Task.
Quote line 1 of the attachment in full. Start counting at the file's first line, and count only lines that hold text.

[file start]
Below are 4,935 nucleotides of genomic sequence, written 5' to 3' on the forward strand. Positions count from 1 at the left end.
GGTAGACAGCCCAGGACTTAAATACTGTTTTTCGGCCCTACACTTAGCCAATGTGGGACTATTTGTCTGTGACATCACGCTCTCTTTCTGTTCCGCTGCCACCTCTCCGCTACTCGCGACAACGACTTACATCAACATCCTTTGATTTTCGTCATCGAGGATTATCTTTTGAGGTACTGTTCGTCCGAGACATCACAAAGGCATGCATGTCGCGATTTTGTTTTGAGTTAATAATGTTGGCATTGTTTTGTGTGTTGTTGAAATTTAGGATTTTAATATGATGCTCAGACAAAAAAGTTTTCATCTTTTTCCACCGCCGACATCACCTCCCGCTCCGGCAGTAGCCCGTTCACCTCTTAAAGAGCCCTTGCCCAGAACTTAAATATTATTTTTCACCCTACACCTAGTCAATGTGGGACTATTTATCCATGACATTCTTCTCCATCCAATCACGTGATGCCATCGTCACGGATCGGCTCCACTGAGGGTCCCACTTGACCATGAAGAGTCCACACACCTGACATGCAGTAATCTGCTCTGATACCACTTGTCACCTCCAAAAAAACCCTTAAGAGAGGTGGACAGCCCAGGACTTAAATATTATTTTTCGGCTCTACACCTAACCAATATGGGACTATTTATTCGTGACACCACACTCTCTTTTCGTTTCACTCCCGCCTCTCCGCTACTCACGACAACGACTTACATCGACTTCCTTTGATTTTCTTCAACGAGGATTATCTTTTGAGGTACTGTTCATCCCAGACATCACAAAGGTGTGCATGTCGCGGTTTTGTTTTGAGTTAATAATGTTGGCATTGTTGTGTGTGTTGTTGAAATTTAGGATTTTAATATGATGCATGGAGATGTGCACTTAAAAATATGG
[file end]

Below are 4,935 nucleotides of genomic sequence, written 5' to 3' on the forward strand. Positions count from 1 at the left end.